The Favored Son: Part Nine

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Part One
Part Two
Part Three
Part Four
Part Five
Part Six
Part Seven
Part Eight

Tharol nodded solemnly, then turned and streaked down the hall. He heard the clatter of swords behind him, but he didn’t turn to see whether Master Zhaol would be able to hold the other two back or not. All that mattered now was getting to any of the other students who were still alive.

He raced out of the main abbey doors and across the grounds. There were no more stone columns to launch himself off of, but he pounded his feet into the hard earth and was lifted into the air by a force that far exceeded the amount he had thrust down. He sailed through the night, rose up higher and higher, then he peaked, and as he came down he expanded his Shraying Staff as a net of fine tendrils to slow his descent into something that wouldn’t shatter his legs!

He repeated this process, bounding in great leaps over the tall, silver-green grass, until he came to the entrance of the stone hedge maze. In the dark shadows he could just make out a scuffle taking place at the central archway.

Instead of leaping upwards, this time he propelled himself forward, streaking ahead like a loosed arrow. The dark figures raced up to him and he formed his Shraying Staff into a single-edged sword. He drew it back and swung it forward, trusting his reflexes to guide him, still not sure of his target. One of the bodies turned towards him and started to raise its arm in defense. For a brief moment Tharol saw its outline quaver, like the elders when they were shifting into and out of one another. Without hesitation he angled his already-swinging sword and let it cleave through that body.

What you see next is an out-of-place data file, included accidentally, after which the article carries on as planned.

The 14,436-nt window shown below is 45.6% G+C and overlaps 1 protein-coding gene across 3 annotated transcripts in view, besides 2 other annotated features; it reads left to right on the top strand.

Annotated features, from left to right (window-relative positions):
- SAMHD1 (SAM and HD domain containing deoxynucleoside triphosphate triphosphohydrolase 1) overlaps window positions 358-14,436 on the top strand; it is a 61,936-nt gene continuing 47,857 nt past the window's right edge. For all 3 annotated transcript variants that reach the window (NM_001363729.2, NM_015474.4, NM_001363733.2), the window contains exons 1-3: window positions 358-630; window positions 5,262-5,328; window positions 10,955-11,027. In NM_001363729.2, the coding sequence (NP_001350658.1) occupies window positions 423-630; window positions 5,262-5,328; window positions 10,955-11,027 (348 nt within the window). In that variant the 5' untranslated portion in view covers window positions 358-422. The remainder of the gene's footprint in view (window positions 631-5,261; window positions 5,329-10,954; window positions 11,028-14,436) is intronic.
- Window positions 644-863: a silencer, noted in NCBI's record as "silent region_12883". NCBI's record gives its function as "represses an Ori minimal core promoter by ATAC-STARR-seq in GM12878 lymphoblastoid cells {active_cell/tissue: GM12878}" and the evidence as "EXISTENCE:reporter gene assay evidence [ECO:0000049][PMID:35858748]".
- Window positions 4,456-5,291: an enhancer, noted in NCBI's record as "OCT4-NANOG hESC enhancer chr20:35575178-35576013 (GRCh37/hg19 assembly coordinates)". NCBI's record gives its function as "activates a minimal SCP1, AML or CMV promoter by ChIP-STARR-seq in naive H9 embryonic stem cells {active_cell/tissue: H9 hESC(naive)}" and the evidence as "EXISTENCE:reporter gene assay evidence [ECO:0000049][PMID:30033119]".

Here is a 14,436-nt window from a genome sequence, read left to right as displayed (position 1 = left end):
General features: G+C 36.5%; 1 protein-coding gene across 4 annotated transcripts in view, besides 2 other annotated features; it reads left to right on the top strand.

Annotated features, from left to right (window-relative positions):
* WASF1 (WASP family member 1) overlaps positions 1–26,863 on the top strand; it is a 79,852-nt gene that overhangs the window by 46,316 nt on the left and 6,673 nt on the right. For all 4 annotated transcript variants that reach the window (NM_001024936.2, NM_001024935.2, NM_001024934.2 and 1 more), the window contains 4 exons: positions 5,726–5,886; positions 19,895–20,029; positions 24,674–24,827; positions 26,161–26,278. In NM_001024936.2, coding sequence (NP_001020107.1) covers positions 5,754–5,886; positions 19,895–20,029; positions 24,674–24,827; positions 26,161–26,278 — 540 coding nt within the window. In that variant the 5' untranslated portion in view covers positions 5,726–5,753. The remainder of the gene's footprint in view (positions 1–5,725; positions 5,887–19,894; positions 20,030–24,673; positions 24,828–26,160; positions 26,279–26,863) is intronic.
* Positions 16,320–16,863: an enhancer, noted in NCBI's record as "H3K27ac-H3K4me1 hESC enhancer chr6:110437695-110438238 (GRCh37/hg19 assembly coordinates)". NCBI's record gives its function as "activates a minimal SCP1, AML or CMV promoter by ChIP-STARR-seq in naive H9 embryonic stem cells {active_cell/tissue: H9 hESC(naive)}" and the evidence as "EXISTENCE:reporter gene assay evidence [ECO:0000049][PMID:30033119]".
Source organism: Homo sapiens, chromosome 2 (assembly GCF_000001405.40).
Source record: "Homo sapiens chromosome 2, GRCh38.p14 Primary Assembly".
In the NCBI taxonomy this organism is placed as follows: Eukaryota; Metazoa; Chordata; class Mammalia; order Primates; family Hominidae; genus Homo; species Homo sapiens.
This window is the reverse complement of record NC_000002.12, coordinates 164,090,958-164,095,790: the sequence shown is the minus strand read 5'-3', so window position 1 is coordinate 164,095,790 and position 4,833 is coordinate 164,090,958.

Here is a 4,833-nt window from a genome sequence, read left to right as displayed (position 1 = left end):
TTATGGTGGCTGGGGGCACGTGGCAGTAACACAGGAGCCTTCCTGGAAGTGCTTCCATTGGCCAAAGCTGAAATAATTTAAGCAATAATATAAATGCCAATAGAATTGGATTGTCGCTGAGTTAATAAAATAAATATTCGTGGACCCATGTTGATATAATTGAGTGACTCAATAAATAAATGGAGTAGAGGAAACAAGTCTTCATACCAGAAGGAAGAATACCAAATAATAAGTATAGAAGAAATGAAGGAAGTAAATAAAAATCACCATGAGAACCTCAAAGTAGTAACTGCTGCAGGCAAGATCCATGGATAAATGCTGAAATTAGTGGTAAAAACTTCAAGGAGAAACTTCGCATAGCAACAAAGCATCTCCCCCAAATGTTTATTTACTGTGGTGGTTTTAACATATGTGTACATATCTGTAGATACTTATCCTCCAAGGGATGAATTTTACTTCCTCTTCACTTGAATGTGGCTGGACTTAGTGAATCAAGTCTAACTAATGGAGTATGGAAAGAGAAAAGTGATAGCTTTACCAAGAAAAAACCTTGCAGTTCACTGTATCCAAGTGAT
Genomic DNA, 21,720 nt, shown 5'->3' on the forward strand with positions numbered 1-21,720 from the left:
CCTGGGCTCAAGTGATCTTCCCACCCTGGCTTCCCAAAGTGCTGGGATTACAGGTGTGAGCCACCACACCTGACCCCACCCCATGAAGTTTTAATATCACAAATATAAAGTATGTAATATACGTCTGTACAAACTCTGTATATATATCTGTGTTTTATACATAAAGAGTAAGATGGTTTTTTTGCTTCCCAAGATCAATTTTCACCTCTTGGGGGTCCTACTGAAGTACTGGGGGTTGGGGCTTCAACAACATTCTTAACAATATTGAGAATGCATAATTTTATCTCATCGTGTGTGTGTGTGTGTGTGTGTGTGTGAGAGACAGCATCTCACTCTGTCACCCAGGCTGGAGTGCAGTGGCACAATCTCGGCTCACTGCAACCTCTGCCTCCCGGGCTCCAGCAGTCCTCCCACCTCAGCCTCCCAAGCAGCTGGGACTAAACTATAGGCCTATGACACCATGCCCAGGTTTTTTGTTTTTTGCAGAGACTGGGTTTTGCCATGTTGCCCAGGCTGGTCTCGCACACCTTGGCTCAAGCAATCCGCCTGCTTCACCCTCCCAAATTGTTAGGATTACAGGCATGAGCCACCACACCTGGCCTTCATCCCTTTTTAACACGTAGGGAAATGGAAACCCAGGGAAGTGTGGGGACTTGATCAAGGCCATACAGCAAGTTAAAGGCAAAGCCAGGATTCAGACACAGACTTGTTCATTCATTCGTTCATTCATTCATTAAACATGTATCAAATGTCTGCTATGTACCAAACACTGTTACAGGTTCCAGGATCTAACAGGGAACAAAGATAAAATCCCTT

The elder fell to the ground, dead.

Tharol’s feet hit the earth and he skidded to a halt in the midst of everyone else. Now he could make everyone out in the soft moonlight. His allies were huddled back-to-back, trying to hold off the remaining elders around them. They were Marvi, Bovik, Meelta, and Yaihs, the only other survivors of the night.

“Hold firm!” Tharol instructed. “I’ll try to throw back their first attack, and then the rest of you–“

“They’re doing it again!” Yaihs shrieked, and he pointed to one of the elders, who also started to quaver around her outline. She lost her features for a moment, and became an obscure mass. Then two figures separated and stepped apart from that mass: the same woman as before and Strawl. No one else emerged, though. Apparently Zhaol had taken Oni down with himself.

“Five of us and four with us,” the five elders counted in unison.

“Yeah, fall back,” Tharol panted, then lurched forward at the elders, swinging his sword wide. They easily sidestepped his blade, and the two elders nearest the stone hedge used the opportunity to reposition themselves in front of the entrance and cut off the youth’s retreat.